Tag Archives: Stacey Abrams

Is she really ready to become POTUS?

I am going to commit political heresy by questioning the qualifications of a woman of color who happens to be on a lot of folks’ short list for the Democratic Party’s vice-presidential nomination.

I present to you Stacey Abrams.

Joe Biden has declared he will select a woman to run with him if he becomes the Democrats’ presidential nominee this summer. That’s a done deal. No doubt about it. The former vice president has carved it in stone, signed his name in blood. For all I know he has sworn on a Bible.

I keep seeing Stacey Abrams’ name on short lists for that call.

So, I have looked up her background. I found some fascinating chapters in her life story.

The question that any presidential nominee must ask of a VP selection is this: Is the person I choose qualified to step into the presidency in the event I no longer can serve? Is Stacey Abrams qualified to do that?

She ran for Georgia governor in 2018 and lost by a whisker to Republican Brian Kemp. Prior to that her only political experience was as a member of the Georgia House of Representatives. Anything else … politically speaking? Nope. That’s it.

Now, let me be clear. Stacey Abrams is bright and well-educated. She earned her bachelor’s degree from Spelman College; she earned a masters degree in public administration from the University of Texas-Austin; and … she earned her law degree from Yale University. She packs plenty of intellectual wattage.

I just wonder whether she has earned a place on Joe Biden’s short list of candidates to be the Democratic Party’s vice-presidential nominee.

The former VP has a gigantic field of competent and highly qualified women he can examine as he looks for a potential running mate. He ran against some of them in the 2020 Democratic presidential primary. But there are governors and other members of Congress he can consider.

I am just a bit leery of someone of Stacey Abrams’ limited political experience being thrust into this role of vice-presidential nominee.

She is young enough to gain more valuable experience. Abrams might do well working in a Cabinet-level post in a Biden administration. I just don’t think it’s her time … at least not yet.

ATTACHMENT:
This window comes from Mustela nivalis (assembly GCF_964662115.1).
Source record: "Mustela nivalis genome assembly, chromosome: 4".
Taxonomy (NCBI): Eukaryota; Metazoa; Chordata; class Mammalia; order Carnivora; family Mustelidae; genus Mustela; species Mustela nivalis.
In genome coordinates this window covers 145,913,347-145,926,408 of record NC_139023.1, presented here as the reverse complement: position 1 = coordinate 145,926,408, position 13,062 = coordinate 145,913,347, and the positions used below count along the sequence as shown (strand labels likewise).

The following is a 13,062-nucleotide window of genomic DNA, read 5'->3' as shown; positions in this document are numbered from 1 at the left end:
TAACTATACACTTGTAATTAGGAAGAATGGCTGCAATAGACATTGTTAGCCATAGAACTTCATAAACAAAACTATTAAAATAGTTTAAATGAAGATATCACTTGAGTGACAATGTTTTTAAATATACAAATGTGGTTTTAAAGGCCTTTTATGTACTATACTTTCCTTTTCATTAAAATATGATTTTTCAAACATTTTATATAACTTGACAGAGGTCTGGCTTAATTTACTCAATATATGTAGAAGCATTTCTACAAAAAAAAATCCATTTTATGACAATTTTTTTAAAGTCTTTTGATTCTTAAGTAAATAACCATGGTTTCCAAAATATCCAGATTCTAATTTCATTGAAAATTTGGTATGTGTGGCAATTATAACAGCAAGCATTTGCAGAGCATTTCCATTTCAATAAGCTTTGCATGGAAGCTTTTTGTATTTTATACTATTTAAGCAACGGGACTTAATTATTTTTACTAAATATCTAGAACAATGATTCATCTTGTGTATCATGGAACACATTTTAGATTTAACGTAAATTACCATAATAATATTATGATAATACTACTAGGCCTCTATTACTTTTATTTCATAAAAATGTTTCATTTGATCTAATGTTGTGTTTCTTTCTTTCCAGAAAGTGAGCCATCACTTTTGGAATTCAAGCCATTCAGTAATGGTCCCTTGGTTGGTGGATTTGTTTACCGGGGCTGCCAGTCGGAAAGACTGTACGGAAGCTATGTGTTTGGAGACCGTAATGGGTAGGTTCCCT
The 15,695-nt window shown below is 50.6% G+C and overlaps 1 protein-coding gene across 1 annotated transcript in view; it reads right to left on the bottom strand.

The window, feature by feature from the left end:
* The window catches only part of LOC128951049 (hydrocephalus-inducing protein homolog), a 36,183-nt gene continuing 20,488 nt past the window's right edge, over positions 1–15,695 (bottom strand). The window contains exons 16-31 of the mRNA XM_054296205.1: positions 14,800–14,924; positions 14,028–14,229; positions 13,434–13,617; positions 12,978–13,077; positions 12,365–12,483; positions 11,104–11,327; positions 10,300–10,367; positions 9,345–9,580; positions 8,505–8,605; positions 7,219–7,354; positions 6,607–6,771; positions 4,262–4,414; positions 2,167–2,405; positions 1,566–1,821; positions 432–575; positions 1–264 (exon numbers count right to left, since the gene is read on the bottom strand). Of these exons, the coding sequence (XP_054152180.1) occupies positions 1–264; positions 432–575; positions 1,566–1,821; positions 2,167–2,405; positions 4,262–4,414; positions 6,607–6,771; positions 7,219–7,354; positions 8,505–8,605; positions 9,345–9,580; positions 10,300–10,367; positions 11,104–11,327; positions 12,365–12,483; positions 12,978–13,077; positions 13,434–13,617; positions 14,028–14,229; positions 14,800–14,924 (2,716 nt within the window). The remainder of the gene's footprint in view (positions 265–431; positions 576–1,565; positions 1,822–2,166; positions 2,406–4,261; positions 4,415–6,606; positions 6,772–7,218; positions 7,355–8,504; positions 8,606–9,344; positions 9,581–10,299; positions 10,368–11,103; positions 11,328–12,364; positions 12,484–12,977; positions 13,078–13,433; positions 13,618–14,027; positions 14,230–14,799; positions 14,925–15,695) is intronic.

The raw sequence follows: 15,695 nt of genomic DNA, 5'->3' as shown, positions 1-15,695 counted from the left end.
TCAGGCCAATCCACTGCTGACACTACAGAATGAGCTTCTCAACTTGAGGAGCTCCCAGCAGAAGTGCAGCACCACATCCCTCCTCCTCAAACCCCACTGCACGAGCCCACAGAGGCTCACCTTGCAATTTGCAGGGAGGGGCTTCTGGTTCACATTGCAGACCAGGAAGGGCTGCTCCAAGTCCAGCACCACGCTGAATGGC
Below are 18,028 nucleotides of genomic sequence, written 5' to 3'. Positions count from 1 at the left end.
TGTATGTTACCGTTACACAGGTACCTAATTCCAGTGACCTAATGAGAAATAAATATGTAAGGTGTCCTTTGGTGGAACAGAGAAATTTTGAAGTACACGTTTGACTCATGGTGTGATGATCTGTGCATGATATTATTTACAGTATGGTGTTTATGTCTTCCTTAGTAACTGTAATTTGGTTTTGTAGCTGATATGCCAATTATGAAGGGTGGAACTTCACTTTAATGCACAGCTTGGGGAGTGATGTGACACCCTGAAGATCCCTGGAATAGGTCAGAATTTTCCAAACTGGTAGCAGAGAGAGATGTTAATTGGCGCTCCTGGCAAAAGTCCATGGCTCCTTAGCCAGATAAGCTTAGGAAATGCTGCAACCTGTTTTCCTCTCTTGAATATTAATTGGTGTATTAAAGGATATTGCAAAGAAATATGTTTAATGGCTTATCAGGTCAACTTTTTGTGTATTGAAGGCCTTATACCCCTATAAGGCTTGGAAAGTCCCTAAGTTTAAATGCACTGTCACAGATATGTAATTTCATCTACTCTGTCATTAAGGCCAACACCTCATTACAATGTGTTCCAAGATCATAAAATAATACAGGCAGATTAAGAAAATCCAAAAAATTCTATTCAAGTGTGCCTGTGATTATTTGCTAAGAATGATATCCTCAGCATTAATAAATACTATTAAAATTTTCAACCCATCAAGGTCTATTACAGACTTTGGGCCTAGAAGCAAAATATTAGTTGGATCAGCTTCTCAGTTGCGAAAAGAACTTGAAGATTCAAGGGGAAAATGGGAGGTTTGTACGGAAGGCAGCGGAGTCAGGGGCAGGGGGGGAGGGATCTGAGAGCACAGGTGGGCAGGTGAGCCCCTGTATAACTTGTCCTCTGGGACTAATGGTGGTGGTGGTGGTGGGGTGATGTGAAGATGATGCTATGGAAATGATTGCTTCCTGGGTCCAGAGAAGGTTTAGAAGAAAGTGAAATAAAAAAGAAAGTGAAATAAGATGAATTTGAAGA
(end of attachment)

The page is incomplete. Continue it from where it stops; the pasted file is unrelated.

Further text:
Please forgive me.

Ga. governor candidate ends bid, but doesn’t ‘concede’

Stacey Abrams’s decision to end her bid to become Georgia’s next governor concluded with one of the more, um, interesting non-concession speeches in modern political history.

The Democratic candidate said this week she is ending her campaign to defeat Republican Gov.-elect Brian Kemp, but that she will continue to fight his election in the courts.

I have to agree with the defeated candidate. She deserves the right to have he court system determine whether there was sufficient voter suppression hanky-panky to affect the outcome of the bitterly fought campaign for Georgia governor.

Kemp had served as Georgia’s secretary of state until he resigned the office after the midterm election. I found the timing of his resignation to be, shall we say, a bit dubious.

There were questions raised about the manner in which Kemp managed the voter registration process leading up to the election, such as his decision to essentially disqualify thousands of voters, most of whom happened to be African-American — the same ethnicity as his Democratic opponent, Abrams.

Kemp, quite naturally, denied any wrongdoing, saying he was following the law.

However, the idea that the secretary of state who administers a state election system running for governor of that state does raise conflict of interest questions.

So, Abrams is done running for governor this time around. I suspect we might see her again in the future, given that she lost this race by the narrowest of margins. Her hope was that the final ballots being counted would bring Kemp’s total to below the 50-percent plus one vote margin needed for outright victory, forcing a runoff election between them.

It wasn’t to be.

So now she is seeking legal recourse, which is her right.

Let’s allow the court system to decide this matter once and for all.